Volunteerism in the Eighties

December 12, 1980

Report Outline
Growing Citizen Involvement
Traditional Voluntary Role
Private Need, Public Policy
Special Focus

Growing Citizen Involvement

Estimates of the Number of Volunteers

In Beverly Hills, a physician treats poor patients free of charge. In New York, a citizens' association cares for trees along the city's streets. In Cleveland, high school students help tutor elementary pupils. What makes these otherwise ordinary jobs noteworthy is that they are all done by volunteers. Acting individually or in groups, volunteers perform a myriad of social services in communities throughout the country. In a society whose latest commandment seems to be “me first,” the contributions of volunteers often are taken for granted. But according to John Gardner, former director of Common Cause and now head of the board of directors of Independent Sector, a coalition of charitable and philanthropic organizations, if volunteerism “were to disappear from our national life, we would be less distinctively American. Volunteer work enhances our creativity…, nurtures individual responsibility, stirs life at the grass roots and reminds us that we are born free.”

No one is sure how many Americans actually do volunteer work each year. A 1979 Gallup Poll indicated that 70 percent of the nation's adults were willing to participate in neighborhood betterment activities or assist in social service tasks. The last major study of volunteering, conducted in 1974 by ACTION, the federal volunteer agency, and the U.S. Census Bureau, found that 24 percent of the population — or 37 million people over the age of 13 — were volunteering their time and effort in one way or another. The study, “Americans Volunteer: 1974,” said that volunteers worked an annual total of 137 million hours, the equivalent of 3.4 million people working a 40-hour week. However, the survey only covered the activities of organized volunteers, and much of the volunteer and charity work done in the United States is spontaneous. The American Association of Fund-Raising Counsel, a private philanthropy research group, estimates that if informal volunteers were counted along with organized volunteers, the total would be as high as 68 million people each year.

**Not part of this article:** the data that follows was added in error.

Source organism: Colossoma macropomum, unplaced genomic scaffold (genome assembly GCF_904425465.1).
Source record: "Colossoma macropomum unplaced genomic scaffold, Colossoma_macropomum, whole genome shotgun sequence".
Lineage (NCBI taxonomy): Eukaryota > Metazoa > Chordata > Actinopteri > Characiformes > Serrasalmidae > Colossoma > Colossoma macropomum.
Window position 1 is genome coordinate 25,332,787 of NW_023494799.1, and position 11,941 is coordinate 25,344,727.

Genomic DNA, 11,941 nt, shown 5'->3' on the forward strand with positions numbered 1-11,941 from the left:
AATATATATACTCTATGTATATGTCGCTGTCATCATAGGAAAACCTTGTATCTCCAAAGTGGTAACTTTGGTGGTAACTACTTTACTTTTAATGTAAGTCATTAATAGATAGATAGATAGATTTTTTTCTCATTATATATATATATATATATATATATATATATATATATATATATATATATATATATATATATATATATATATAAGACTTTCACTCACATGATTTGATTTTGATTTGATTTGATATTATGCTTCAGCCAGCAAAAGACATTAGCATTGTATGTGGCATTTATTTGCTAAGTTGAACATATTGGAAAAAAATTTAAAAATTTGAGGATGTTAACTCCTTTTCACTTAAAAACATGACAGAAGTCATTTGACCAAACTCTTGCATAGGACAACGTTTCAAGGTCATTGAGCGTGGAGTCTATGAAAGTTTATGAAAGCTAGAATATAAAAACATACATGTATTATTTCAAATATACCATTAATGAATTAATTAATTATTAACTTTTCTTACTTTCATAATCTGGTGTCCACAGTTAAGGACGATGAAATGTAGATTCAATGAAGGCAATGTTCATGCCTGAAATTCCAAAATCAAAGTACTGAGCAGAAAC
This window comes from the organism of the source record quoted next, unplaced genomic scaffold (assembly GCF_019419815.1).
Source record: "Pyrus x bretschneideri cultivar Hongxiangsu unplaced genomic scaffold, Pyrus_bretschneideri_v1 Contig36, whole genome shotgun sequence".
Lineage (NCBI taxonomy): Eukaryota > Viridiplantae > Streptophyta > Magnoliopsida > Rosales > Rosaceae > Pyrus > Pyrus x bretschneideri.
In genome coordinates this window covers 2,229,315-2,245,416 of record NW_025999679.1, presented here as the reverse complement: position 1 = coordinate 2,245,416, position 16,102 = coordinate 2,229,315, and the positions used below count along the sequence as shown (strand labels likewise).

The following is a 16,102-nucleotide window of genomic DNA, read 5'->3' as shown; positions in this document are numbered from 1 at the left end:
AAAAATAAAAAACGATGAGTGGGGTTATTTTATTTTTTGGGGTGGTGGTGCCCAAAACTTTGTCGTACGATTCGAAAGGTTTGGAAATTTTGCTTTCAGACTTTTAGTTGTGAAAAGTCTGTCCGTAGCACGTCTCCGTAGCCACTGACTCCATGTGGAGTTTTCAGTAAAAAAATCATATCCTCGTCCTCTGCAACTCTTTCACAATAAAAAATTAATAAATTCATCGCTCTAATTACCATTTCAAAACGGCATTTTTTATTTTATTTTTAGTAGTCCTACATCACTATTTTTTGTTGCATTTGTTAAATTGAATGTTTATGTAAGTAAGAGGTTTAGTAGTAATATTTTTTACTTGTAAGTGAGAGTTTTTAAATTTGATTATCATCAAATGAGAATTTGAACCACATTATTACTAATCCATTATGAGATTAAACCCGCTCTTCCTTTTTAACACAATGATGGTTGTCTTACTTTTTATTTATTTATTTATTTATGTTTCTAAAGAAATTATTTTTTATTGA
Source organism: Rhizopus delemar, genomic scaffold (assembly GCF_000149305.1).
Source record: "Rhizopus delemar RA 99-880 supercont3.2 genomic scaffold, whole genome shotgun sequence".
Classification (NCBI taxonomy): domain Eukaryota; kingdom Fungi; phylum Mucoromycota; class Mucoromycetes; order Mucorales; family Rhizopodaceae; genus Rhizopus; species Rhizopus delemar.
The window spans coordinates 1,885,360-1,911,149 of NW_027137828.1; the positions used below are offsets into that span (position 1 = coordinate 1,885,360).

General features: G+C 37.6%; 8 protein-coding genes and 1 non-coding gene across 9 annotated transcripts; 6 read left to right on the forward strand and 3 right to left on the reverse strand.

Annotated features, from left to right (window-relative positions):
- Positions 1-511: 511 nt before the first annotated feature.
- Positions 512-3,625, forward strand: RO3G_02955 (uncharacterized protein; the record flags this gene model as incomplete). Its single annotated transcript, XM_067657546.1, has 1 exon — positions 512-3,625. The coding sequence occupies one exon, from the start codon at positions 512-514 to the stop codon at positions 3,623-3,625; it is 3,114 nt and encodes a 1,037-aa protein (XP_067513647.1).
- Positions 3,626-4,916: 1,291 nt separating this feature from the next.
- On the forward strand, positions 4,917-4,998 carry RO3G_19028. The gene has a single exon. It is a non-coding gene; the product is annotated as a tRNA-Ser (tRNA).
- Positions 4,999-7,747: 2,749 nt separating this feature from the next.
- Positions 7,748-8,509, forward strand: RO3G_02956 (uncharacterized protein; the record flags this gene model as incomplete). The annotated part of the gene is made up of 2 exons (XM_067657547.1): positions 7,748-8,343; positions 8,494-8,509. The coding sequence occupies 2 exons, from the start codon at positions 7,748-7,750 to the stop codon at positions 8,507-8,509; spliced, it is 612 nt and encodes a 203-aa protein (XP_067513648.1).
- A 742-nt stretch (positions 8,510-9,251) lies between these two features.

Part of the difficulty in determining the number of volunteers lies in the problem of defining what volunteering is. “Given the broadened definitions of citizen involvement…, it may be impossible to reach a satisfactory consensus of what we mean by ‘volunteer,’” said a report published recently by the National Center for Citizen Involvement. “Indeed, volunteering as we now understand it is such an integral part of American life that we can safety conclude that everyone, at some time or another in his or her life, is a volunteer.”

ISSUE TRACKER for Related Reports
Peace Corps, National Service, and Volunteerism
Jan. 11, 2013  Peace Corps Challenges
Jun. 30, 2006  National Service
Dec. 13, 1996  The New Volunteerism
Jun. 25, 1993  National Service
Jan. 25, 1991  Peace Corps' Challenges in the 1990s
Oct. 31, 1986  Blueprints for National Service
Jan. 25, 1985  International Relief Agencies
Dec. 12, 1980  Volunteerism in the Eighties
Jun. 15, 1979  Future of the Peace Corps
Apr. 03, 1963  Domestic Peace Corps
Nov. 28, 1962  Peace Corps Expansion
Jan. 04, 1961  Government Youth Corps
Charities and Philanthropy